Who hasn't dreamed of having Carol Brady as their mom?
Who is a perfect mother? The mother in our memory who took care of us, cooked our favorite food, and comforted us when we were down.
On the other hand, she wasn’t that perfect either, because she made us do things we didn’t want to do and sometimes criticized us for what we did do.
Still, that “perfect mother” is the one the beautiful cards are written about, and the one we send flowers to on Mothers’ Day.
Many mothers today are trying to be that perfect mother of everyone’s imagination, even though the job of mother has changed a lot in recent years.
More than ever mothers are working at jobs outside the home, even while having to do the jobs she has always done at home.
Besides, the world has changed for children, too, who now have a vast TV universe, computers, and all kinds of technology that expose them to things which in the past mother might have protected them from. Keeping children safe is a much harder job than it used to be.
Still, mothers try very hard to do everything right for their children. It’s hard to know what that is when there are constantly new ideas about how to raise children.
Once upon a time families lived together, or near each other. Grandmothers and aunts helped new moms and taught them what the best way was to do things for children. These days, there is also science -- there is child development research, brain research, genetic research, all of which end up telling mothers what they should be doing and how they should be doing it.
Raising children has been turned into a science, and mothers are trying to be scientists doing everything perfectly.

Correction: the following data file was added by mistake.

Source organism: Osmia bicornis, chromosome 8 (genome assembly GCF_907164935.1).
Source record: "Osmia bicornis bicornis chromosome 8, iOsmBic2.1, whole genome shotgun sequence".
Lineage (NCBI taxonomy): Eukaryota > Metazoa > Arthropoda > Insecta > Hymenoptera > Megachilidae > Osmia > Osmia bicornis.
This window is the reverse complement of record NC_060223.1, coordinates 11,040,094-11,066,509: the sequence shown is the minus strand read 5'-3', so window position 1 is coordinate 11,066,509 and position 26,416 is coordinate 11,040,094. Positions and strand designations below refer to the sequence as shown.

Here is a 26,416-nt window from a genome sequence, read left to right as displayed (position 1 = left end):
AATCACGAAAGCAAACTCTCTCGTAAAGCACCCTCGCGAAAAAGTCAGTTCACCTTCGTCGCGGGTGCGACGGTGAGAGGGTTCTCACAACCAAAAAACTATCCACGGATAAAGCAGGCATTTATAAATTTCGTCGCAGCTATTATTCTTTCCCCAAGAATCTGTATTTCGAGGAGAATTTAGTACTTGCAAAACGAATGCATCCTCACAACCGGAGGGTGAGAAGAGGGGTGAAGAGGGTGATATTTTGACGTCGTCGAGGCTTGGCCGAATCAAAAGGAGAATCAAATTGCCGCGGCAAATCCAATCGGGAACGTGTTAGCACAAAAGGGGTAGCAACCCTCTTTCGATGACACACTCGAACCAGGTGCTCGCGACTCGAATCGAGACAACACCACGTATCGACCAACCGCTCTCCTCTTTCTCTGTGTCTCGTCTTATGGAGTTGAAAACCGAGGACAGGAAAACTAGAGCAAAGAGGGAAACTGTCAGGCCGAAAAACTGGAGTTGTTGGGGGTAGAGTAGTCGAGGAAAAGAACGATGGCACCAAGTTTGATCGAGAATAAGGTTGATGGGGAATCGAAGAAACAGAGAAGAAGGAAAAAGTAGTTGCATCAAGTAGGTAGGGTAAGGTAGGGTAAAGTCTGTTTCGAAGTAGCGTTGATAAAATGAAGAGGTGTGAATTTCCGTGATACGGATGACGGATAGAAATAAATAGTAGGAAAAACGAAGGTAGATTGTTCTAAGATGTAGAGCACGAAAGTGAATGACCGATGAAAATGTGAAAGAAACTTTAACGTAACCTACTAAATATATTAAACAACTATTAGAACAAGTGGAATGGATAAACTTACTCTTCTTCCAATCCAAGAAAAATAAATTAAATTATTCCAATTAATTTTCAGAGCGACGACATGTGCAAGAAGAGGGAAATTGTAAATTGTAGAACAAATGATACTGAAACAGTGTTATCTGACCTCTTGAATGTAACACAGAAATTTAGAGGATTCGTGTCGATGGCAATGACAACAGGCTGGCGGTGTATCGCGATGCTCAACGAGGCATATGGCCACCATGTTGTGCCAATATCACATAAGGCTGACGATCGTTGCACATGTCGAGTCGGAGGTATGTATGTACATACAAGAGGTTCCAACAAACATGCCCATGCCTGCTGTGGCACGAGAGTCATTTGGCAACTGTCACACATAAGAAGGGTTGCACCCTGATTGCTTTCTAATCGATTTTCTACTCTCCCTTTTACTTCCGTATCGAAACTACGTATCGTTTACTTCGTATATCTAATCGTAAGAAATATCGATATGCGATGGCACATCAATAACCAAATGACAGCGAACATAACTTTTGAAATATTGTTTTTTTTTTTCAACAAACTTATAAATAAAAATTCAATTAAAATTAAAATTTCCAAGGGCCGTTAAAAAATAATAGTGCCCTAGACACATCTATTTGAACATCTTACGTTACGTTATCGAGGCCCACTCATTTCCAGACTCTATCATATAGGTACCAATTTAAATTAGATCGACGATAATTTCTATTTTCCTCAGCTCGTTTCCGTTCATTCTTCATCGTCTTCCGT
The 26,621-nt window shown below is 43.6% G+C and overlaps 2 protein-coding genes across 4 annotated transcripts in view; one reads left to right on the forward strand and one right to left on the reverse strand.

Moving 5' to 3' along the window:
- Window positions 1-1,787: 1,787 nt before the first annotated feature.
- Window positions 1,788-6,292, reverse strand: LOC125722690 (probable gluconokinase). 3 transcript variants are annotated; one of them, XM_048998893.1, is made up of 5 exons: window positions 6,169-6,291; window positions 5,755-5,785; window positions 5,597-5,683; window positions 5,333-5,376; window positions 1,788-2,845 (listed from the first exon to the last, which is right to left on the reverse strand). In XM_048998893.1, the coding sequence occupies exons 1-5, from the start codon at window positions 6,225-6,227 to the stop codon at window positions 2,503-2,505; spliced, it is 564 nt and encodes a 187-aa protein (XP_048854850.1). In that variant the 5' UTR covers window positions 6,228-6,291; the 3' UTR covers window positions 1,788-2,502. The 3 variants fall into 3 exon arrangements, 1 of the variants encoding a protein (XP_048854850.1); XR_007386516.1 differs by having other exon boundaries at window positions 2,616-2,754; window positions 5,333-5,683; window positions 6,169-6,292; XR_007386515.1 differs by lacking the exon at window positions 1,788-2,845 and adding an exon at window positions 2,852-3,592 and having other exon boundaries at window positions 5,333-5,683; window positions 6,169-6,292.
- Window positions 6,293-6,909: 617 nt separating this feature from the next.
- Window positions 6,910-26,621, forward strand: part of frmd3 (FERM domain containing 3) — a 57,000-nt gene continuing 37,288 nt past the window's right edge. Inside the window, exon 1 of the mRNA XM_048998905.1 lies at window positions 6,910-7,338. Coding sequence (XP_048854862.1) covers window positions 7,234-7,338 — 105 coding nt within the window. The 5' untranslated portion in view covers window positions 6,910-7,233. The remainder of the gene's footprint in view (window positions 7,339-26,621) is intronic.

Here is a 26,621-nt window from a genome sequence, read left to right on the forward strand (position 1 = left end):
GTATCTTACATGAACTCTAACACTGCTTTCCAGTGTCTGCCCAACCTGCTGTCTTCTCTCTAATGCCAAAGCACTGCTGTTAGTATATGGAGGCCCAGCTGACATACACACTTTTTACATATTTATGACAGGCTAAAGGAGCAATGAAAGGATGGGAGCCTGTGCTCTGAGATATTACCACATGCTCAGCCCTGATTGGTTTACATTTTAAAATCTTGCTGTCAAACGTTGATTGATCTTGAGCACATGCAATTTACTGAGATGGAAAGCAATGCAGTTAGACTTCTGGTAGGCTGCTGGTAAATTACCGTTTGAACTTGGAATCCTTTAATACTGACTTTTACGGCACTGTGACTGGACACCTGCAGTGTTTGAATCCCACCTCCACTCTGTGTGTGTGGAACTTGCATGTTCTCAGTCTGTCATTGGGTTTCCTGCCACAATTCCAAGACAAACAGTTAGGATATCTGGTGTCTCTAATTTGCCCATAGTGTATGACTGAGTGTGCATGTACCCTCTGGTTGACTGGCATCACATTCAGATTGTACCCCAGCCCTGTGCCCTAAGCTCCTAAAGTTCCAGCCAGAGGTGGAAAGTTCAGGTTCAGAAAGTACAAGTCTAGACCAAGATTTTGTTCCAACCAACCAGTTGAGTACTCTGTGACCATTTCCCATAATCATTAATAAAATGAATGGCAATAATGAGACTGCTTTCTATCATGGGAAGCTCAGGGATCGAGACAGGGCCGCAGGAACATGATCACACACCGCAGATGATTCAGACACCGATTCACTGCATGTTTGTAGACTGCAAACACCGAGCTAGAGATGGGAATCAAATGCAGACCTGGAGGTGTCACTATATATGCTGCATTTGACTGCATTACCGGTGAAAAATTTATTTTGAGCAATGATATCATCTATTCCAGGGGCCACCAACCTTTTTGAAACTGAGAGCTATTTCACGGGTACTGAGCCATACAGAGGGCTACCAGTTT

This has made for added stress for both mothers and children.
But there is no perfect mother – or perfect child. A good enough mother is good enough! If we can accept being good enough ourselves, it will help us accept our children as good enough – not perfect.
What is a good enough mother? A good enough mother is someone who does the best she can in her own particular circumstances. She may not be able to do everything she would like to do – or her children would like her to do – but that’s all right.
Our goal as parents should not be to create a perfect world for our children. That is not the world they are growing up in, or will have to function in.
Mothers want their children to be happy. Trying to make children happy all the time is not good for them or us.
It leads us to buy things for them that we can’t afford, and do things for them against our better judgment. It leads children to believe they should have whatever they want – in order to make them happy.
More importantly, in trying to make them happy no matter what, we are not helping them learn how to deal with the fact that life has disappointments, and that they can survive those disappointments.
It is hard for mothers to see their children disappointed – or even angry at mom for those disappointments. But being a good enough mother means accepting a child’s frustration or disappointment – and anger – just as her child is learning to do so.
Being a good enough mother means being someone who at times blows up at her kids.
Someone who is sad at times, or preoccupied with other worries when her kids may want her attention.
In other words, she is a real person who accepts all her feelings, even her feelings of guilt – which doesn’t mean she is a bad mother. She knows she is only human, and knowing that, she can accept her children and their failings as only human, too.
Mothers know that others – not only their children – want them to be perfect. They get a lot of criticism when what they need is praise.
We need to let them know that they are doing a good job – that they are good enough mothers in the best sense.
So on Mothers’ Day, don’t send a card to an imagined mother. Send the gift of your praise to a real mother.
Dr. Elaine Heffner, LCSW, Ed.D, is a psychotherapist and parent educator. She has written for Redbook, Parents Magazine, and Disney online, as well as others. Heffner is the author of "Good Enough Mothering" and a Senior Lecturer of Education in Psychiatry at Weill Cornell Medical College. She also co-founded and served as Director of the Nursery School Treatment Center at Payne Whitney Clinic, New York Hospital. For more find her on Facebook , follow her on Twitter @ElaineHeffner and visit her blog: goodenoughmothering.com.